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Briar Rose authored by Jane Yolen is a powerful and moving novel which challenges the audience to understand the

world in new ways through the use of the main distinctive features of allegory, parallelism and themes. Allegory is used to act as a metaphor in which one story symbolizes another. Parallelism is used to explore the connections between the traditional fairy tale 'Sleeping Beauty' and historical concepts of the Holocaust by alternating chapters. The use of themes investigates the view of history and memory and gives representations of different aspects of reality.

Allegory is used as an extended metaphor to show one story through another allowing the audience to make similarities with a well-known story. This technique is evident when Gemma tells her life story to her grandchildren through the fairy tale of Briar Rose and also when Josef recounts his life through the war. There is an alternate story that holds the audiences attention because they have more than one topic to think about. For example within the fairy tale the prince says But do you know courage? And saying so he put his right hand into the thorns. When Josef is portrayed as the prince it is revealed he also did something similar, Josef practically strolled up to the fence and, heedless of cuts to his hands & feet, flung himself up and over the wire. The audience is now made aware of the events that will occur through the fairy tale before they do in real life however some events will only barely touch on the fairy tale expectation. For example the prince that saved Briar Rose is not the typical prince in real life, Josef is homosexual and therefore his intentions with Gemma are merely to save her life. This technique is engaging to the audience as they are brought into the story because it is familiar. Another effective technique used by the author that engages the audience is the use of parallelism. This is evident through the historical account of Gemmas experiences at Chelmno, the contemporary story of Beccas quest and Gemmas telling of the fairy tale are all interwoven. The alternate chapters reflect the technique adding two stories simultaneously supporting each other. Audiences will find the addition of a fairy tale to parallel Gemma's past experiences to make the reading more understandable and easy to follow. This is displayed through Josef saving Gemma from the concentration camp, he practically strolled up to the fence and heedless of cuts to his hands and feet, flung himself up and over the wire, in relation to the fairy tale when the prince places his hand through the thorns to save the princess, " 'but do you know courage?' and so saying, he put his right hand into the thorns". The male personas are both seen as heroes in each of the scenarios, except for the fact that Josefs kiss to Gemma is one of survival as he is homosexual and the Prince's kiss to the Princess was of a romantic context. The use of themes explores memory and history in the novel. There are numerous themes that are established within Briar Rose including: storytelling, love, hope, redemption, truth, hope and heroism. These themes explore history and memory through the way they give portraits of different aspects of reality. The theme love can be linked towards family ties and the love seen through Becca and Stan. For example, Beccas extreme love for Gemma leads her to go on the quest in search for answers. Truth as a theme can be explored through a history aspect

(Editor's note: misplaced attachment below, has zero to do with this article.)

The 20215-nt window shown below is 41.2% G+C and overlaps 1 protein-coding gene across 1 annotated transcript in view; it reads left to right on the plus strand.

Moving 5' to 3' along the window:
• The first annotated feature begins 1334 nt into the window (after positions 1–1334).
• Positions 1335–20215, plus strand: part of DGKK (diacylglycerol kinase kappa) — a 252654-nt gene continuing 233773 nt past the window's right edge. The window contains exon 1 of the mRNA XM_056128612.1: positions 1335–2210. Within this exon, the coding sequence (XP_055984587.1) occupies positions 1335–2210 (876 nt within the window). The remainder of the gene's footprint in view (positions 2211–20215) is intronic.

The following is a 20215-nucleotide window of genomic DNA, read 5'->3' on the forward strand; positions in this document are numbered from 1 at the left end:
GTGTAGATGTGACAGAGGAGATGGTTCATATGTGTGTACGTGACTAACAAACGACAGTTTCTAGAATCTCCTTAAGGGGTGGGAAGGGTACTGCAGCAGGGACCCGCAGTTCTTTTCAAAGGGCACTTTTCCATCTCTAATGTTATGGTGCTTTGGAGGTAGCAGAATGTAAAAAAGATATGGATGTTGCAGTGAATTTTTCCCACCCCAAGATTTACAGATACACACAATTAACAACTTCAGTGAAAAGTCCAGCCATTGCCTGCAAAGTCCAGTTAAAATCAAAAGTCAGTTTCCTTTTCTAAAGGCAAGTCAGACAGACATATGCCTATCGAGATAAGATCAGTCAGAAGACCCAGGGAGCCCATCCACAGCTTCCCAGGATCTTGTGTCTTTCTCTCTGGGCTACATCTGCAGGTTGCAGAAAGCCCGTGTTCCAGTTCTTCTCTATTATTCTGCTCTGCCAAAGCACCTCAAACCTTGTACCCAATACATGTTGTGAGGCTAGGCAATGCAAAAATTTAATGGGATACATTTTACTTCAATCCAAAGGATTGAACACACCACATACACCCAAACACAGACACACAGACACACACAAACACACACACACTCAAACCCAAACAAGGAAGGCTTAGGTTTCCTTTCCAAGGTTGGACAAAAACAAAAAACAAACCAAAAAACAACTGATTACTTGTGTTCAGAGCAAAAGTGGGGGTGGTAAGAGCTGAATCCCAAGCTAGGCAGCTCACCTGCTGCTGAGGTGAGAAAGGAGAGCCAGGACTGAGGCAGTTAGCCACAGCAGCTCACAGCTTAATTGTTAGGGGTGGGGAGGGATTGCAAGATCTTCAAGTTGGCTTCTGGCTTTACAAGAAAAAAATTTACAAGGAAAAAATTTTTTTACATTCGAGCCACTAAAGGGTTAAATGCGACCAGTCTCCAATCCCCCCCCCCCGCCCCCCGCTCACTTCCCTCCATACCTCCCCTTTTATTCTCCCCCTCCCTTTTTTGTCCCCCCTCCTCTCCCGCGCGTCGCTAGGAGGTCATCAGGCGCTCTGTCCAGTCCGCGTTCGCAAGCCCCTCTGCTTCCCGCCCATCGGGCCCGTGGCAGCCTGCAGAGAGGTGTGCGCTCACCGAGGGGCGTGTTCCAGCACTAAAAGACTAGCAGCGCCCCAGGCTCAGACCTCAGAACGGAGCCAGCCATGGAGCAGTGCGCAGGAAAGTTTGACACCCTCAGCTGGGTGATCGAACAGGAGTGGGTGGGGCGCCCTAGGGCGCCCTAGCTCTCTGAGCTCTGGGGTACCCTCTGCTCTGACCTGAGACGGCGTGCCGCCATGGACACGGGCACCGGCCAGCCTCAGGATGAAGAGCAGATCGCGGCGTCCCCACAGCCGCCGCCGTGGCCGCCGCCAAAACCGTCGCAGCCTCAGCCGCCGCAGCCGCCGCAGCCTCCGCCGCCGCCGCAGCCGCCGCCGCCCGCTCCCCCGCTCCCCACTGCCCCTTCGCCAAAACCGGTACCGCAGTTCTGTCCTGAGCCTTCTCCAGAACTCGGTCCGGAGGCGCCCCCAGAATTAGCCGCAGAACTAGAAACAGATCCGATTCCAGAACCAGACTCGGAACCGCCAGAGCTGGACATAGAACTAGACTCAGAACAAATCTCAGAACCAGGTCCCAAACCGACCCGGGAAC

seen within the authors note compared to the storyline within the novel and underlies the true fact that it is indeed fiction. As within the novel Gemma is seen as the only survivor at the Chelmno Detention Camp and within the authors note it is redeemed by Jane Yolen clarifying that there is no women who escaped from Chelmno alive.

Realistic characterisation is another technique used by Yolen to shape the reader's response to the experiences of the central characters, including the events of the holocaust. Within the novel the audience notices materialistic characters like Shana and Sylvia who are selfcentred. For example, Why couldnt she have died in Florida this puts emphasis on the fact that Shana doesnt care about her grandmothers death. Heroic characters like Josef who choose not to take credit for their actions He practically strolled up to the fence and heedless of cuts to his hands and feet, flung himself over the fence. Selfish characters like the SS men and the bad fairy. For example, take off your clothes, and roll commanded a voice They were to roll in the snow until the SS men themselves were too cold to stand about watching anymore. Each of these characters is identifiable in the real world and therefore emphasise the real-life feel to the novel.

Briar Rose is an exceptionally emotional novel. The language used by Yolen is very graphic, openly depicting the horrifying events that took place in the concentration camps. The vivid depictions Josef Potocki gave of his struggle makes the reader feel as if they suffered right along with him. Yolen demonstrates an intertwining feature between the fairy-tale; Sleeping Beauty and the Holocaust experience which was undergone by Gemma. He uses the story of Sleeping Beauty to symbolise what actually happened in the concentration camps. The result of which is a novel depicting the atrocities of the Holocaust from a number of diverse perspectives and emotions. All of the distinctive features create an influential story which engages the audience about the world in different ways by not only re-telling the horrors of the Holocaust but also its legacy, revealing the impact it had on the survivors and giving another viewpoint on the actions of our past.

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